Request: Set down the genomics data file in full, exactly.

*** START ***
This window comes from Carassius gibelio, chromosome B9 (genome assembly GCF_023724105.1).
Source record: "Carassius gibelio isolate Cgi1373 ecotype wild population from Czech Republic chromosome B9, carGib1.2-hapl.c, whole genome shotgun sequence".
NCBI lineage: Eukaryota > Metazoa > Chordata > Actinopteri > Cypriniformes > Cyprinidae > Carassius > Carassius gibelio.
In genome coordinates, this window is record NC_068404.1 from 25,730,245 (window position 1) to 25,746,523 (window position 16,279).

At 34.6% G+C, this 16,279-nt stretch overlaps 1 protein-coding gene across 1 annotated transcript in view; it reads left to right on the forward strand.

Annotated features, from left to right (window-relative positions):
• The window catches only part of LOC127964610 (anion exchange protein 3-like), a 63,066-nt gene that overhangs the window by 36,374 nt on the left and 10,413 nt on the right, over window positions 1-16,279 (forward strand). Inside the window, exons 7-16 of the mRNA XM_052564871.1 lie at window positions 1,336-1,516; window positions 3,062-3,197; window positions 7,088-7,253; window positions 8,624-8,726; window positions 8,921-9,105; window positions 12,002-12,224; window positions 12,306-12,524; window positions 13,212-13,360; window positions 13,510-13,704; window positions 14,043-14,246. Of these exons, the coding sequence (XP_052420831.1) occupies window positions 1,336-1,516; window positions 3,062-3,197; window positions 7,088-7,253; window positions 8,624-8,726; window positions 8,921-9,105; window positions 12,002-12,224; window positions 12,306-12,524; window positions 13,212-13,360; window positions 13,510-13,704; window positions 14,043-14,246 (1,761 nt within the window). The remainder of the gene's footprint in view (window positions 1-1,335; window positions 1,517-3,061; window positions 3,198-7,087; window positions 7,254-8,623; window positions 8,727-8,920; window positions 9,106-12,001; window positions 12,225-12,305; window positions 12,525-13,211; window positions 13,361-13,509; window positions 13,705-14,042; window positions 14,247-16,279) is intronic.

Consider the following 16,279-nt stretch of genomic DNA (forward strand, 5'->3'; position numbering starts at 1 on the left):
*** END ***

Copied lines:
This window comes from Carassius gibelio, chromosome B9 (genome assembly GCF_023724105.1).
Source record: "Carassius gibelio isolate Cgi1373 ecotype wild population from Czech Republic chromosome B9, carGib1.2-hapl.c, whole genome shotgun sequence".
NCBI lineage: Eukaryota > Metazoa > Chordata > Actinopteri > Cypriniformes > Cyprinidae > Carassius > Carassius gibelio.
In genome coordinates, this window is record NC_068404.1 from 25,730,245 (window position 1) to 25,746,523 (window position 16,279).

At 34.6% G+C, this 16,279-nt stretch overlaps 1 protein-coding gene across 1 annotated transcript in view; it reads left to right on the forward strand.

Annotated features, from left to right (window-relative positions):
• The window catches only part of LOC127964610 (anion exchange protein 3-like), a 63,066-nt gene that overhangs the window by 36,374 nt on the left and 10,413 nt on the right, over window positions 1-16,279 (forward strand). Inside the window, exons 7-16 of the mRNA XM_052564871.1 lie at window positions 1,336-1,516; window positions 3,062-3,197; window positions 7,088-7,253; window positions 8,624-8,726; window positions 8,921-9,105; window positions 12,002-12,224; window positions 12,306-12,524; window positions 13,212-13,360; window positions 13,510-13,704; window positions 14,043-14,246. Of these exons, the coding sequence (XP_052420831.1) occupies window positions 1,336-1,516; window positions 3,062-3,197; window positions 7,088-7,253; window positions 8,624-8,726; window positions 8,921-9,105; window positions 12,002-12,224; window positions 12,306-12,524; window positions 13,212-13,360; window positions 13,510-13,704; window positions 14,043-14,246 (1,761 nt within the window). The remainder of the gene's footprint in view (window positions 1-1,335; window positions 1,517-3,061; window positions 3,198-7,087; window positions 7,254-8,623; window positions 8,727-8,920; window positions 9,106-12,001; window positions 12,225-12,305; window positions 12,525-13,211; window positions 13,361-13,509; window positions 13,705-14,042; window positions 14,247-16,279) is intronic.

Consider the following 16,279-nt stretch of genomic DNA (forward strand, 5'->3'; position numbering starts at 1 on the left):